Barry Sanders’ retirement wasn’t as big of a surprise internally as it was externally

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Twenty years ago, Hall of Fame running back Barry Sanders abruptly and shockingly retired from the Lions, with a statement faxed to his hometown newspaper in Wichita. Dave Birkett of the Detroit Free Press, who looks back at Sanders’ decision to walk away from the game after only 10 NFL seasons, makes it clear that the sense of surprise didn’t extend to some teammates and coaches, who saw it coming for months.

Former Lions defensive end Robert Porcher explained to Birkett that Porcher first caught wind of a Sanders retirement from teammate Tracy Scroggins, while on the plane home from the 1998 regular-season finale, a loss to the Ravens in Baltimore.

“He said, ‘Man, you need to go back there and talk to Barry,'” Porcher told Birkett. “And I was like, ‘Talk to Barry about what?’ And he said, ‘Man, he said he’s going to retire.’ And I was just like, I was like, ‘Hell, everybody wants to retire after tonight.'”

Porcher then saw Sanders a few months later, and it became more clear that Sanders was serious.

“He said, ‘I know there’s been some talks, man, people saying [I‘m going retire],'” Porcher told Birkett. “He said, ‘I don’t know what I want to do.’ I was like, ‘Barry, look, man. You’re my teammate. I understand. You don’t have to explain anything to me. I’m behind you just like everybody else. All the other guys are behind you. Whatever you decide, we’re behind you.’ And that was the last we talked about him possibly retiring. And then when we came to camp, all hell broke loose.”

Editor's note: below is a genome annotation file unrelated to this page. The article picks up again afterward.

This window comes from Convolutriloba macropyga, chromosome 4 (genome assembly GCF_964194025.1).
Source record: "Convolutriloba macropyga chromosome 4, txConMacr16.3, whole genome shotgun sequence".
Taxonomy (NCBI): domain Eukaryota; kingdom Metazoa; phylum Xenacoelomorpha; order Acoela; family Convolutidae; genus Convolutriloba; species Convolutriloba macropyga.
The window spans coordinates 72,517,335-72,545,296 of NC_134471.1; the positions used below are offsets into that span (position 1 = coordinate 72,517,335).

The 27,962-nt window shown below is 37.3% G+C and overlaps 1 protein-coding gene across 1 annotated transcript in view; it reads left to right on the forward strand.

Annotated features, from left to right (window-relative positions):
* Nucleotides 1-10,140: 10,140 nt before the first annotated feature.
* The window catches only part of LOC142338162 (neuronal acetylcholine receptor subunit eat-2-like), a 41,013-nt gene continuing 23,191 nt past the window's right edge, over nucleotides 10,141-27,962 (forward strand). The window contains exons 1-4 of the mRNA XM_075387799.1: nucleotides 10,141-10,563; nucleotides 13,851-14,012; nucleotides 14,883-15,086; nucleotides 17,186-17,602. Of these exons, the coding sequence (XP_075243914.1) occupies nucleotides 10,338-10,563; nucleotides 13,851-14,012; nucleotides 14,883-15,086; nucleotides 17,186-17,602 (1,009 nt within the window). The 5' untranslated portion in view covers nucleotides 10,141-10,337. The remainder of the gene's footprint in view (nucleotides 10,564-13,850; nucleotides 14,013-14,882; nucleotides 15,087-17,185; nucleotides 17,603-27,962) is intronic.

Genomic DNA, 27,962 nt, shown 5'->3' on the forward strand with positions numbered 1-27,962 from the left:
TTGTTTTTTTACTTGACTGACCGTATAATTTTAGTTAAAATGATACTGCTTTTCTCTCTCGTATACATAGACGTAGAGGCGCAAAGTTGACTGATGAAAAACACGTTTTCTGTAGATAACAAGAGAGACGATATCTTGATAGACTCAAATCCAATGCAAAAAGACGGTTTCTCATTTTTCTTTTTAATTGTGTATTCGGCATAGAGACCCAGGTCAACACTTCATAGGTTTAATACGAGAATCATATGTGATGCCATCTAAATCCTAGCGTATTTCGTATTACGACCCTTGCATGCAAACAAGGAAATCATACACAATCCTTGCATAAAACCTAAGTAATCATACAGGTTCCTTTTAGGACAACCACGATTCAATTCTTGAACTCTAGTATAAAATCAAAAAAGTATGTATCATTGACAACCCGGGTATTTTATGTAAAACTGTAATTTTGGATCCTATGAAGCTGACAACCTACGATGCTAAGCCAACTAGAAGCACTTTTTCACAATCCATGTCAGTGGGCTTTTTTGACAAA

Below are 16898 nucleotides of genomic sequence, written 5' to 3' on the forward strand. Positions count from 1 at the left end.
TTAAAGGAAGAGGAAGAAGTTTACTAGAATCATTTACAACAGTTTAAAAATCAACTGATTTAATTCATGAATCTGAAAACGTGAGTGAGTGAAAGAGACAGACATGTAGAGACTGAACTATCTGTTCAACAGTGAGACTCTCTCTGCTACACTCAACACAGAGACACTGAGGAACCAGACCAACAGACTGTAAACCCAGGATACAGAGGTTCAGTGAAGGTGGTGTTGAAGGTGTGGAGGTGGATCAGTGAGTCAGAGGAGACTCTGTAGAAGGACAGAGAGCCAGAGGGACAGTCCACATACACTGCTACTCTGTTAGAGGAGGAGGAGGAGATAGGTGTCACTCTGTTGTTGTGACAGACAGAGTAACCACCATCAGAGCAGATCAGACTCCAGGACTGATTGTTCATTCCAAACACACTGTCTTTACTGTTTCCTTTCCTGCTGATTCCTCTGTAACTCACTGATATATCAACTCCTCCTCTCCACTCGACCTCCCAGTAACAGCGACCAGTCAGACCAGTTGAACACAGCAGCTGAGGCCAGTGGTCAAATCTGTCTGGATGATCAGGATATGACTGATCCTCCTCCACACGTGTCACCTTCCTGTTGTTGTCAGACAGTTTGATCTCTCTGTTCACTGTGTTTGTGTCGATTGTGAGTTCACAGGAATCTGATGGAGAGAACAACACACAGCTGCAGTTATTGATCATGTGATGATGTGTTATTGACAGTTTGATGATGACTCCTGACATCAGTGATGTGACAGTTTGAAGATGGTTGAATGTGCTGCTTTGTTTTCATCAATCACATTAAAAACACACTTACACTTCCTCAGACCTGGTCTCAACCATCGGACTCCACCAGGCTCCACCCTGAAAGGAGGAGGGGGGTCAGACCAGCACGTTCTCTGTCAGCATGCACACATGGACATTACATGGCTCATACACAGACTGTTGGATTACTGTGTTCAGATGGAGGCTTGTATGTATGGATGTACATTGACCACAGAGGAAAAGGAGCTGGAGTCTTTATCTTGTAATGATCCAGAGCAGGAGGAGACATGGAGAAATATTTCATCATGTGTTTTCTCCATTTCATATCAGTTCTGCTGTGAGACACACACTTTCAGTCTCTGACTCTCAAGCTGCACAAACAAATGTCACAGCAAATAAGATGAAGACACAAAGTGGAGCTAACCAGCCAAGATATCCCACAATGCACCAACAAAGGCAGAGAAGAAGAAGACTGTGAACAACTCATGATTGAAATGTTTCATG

All hell broke loose because, even though folks connected to the team suspected it, no one had said anything about it to a media that was far less prevalent and pervasive than it now is. Even coach Bobby Ross, who often is blamed for the decision by Sanders to quit football, saw it coming.

“My actual reaction was, ‘Well, so be it,'” Ross told Birkett. “I mean because I was 50 percent expecting it, so it wasn’t like I was surprised. I think [executive V.P.] Chuck [Schmidt] probably felt surprised, but when you’re that close to camp you got to go ahead and go. You can’t mope about it and you can’t get down on it. You got to stay up. And so that was my reaction.”

Birkett’s article has plenty of details regarding the decision, the aftermath, the effort to replace Sanders, and the amazing reality that the Lions made the playoffs in that first season without Sanders. To their credit, the Lions found a way to process the decision and turn the page.

Aiding that effort was now-Steelers G.M. Kevin Colbert, who at the time served as Detroit’s director of pro scouting. Colbert put together clips of some of Barry Sanders’ runs from 1998, showing Sanders going out of bounds prematurely or hitting the deck with limited defensive contact — and contrasting those runs with plays from past years when he didn’t bail out early.

So the Lions moved on, Sanders moved on, and even though there were persistent rumors and speculation over the next year few years that Sanders would come back, the vibe that emanates from Birkett’s story is clear: Once Sanders was done, he was completely and totally done.